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Owners often call into the veterinary clinic and ask if their pet’s illness or injury is an emergency or if it’s safe to observe him for a day. Of course, each dog and each situation is different, so if your pet is hurt or sick, calling your veterinarian for advice is always the best option. Most of the following warrants a trip to the veterinarian.

Inability to Stand

If your dog has fainted, collapsed, or is too weak to rise, he is screaming “take me to the vet.” It could be due to internal bleeding, a failing heart, a poisoning, an allergic reaction, or even low blood sugar—all of which need immediate treatment. Determining the problem can be hard, even for a veterinarian, and each problem is treated differently.

If your dog is suffering from paralysis, it could be from a fractured spine or a disk herniation, in which a disk is smashing the spinal cord. (Little dogs such as Dachshunds and Cocker Spaniels are at risk for this condition). If your dog has paralysis or is otherwise having difficulty moving, go for help right away.

Bleeding

If a dog loses enough blood, he can die, so in most cases, this is considered an emergency requiring immediate treatment. Arteries bleed faster and are more serious (you’ll see bright red blood pumping out if an artery has been punctured). If you see dark blood flowing out, it is likely a vein.

If your pet is bleeding, put pressure on the wound with a sterile pad or, in a pinch, a clean piece of clothing. Hold it on with your hand or wrap it with a bandage. Then, get to the hospital as soon as possible. Timing is everything, and quick treatment can mean the difference between life and death. I once treated a dog that had been run over by a train. He’d lost a leg and was bleeding profusely. The man who brought in the dog was a high school teacher of mine, who had managed to make a tourniquet using his belt and got the dog to the hospital.

Keep in mind that internal bleeding is less obvious and can be deadly. A dog hit by a car can bleed from his liver, and some dogs develop tumors that hemorrhage in the abdomen. Signs of internal bleeding are weakness and pale gums. Take your dog to the veterinarian immediately if you suspect he may have internal bleeding.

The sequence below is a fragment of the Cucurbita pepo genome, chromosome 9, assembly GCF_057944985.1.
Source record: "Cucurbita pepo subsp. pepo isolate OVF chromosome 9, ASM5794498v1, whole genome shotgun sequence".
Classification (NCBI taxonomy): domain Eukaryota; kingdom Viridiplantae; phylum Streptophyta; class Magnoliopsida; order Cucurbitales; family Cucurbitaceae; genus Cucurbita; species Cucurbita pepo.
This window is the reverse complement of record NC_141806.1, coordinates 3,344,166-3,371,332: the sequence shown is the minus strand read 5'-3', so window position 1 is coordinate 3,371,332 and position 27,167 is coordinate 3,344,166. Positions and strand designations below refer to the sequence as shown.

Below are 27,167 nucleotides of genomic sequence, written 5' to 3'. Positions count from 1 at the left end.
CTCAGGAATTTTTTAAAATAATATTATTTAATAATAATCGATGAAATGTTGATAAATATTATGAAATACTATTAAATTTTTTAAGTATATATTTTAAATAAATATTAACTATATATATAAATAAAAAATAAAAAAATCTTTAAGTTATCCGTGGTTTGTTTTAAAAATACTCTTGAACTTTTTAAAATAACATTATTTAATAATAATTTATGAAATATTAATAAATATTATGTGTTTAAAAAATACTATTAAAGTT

Seizures

Watching a dog have a seizure is truly terrifying. Though the violent muscle contractions look bad, the dog is, thankfully, oblivious to them when it happens. There are many causes of seizures, such as epilepsy, poisonings, liver shunts, brain tumors, and even infections. A single seizure is rarely a problem. If they continue one after another, it can cause overheating and even death. This is what I tell my clients: If your dog has a single seizure, protect him from harm and watch. If a second one comes along, then go immediately to the veterinary hospital in case a third one is coming on.

Vomiting/Diarrhea

The need for a veterinary visit depends on the severity of the condition. If your dog has just one episode of vomiting and feels good otherwise, he may need a few hours of stomach rest and a day or two of bland food to give the intestines a break. A diet of fish and sweet potato works well in this case. Seek veterinary care if you see blood in the vomit or stool or if the vomiting or diarrhea continues because it could lead to dehydration and may signal a more serious medical problem.

Pain

If a dog is crying, limping badly, or can’t be touched, he is sore. The trouble is that the dog can’t tell you how sore or what’s causing the pain, so it’s best to contact your veterinarian. If he can determine over the phone that the pain is mild and OK to treat at home, he may recommend a painkiller that is safe for dogs. Never give your dog medication, including over-the-counter meds, without first consulting with a veterinarian.

Bloat

Also called a torsion or gastric dilation-volvulus, this serious condition causes the stomach to swell and twist, impairing breathing and limiting blood flow. A dog with bloat needs immediate emergency care or he can die within hours. Signs of bloat include retching, swelling of the abdomen, restlessness, and weakness. If you see these signs, immediately take him to the nearest emergency vet.

Eyes Diseases and Injuries

If a dog has an eye problem, prompt treatment can mean the difference between losing sight and retaining vision. Always regard eye problems as an emergency.

If you’re ever in doubt if immediate care is needed, ask yourself this question: If your two-year-old child had the same symptoms, would you be on your way to the hospital? If the answer is “yes,” your dog should be seen immediately.

The AKC is here to help dog owners adapt to the ongoing COVID-19 pandemic. Find answers to all your coronavirus concerns, plus at-home activity ideas, training tips, educational resources, and more at our ‘Coping With Coronavirus COVID-19′ hub.

If you have any questions please don't hesitate to contact us at enewsletter@akc.org
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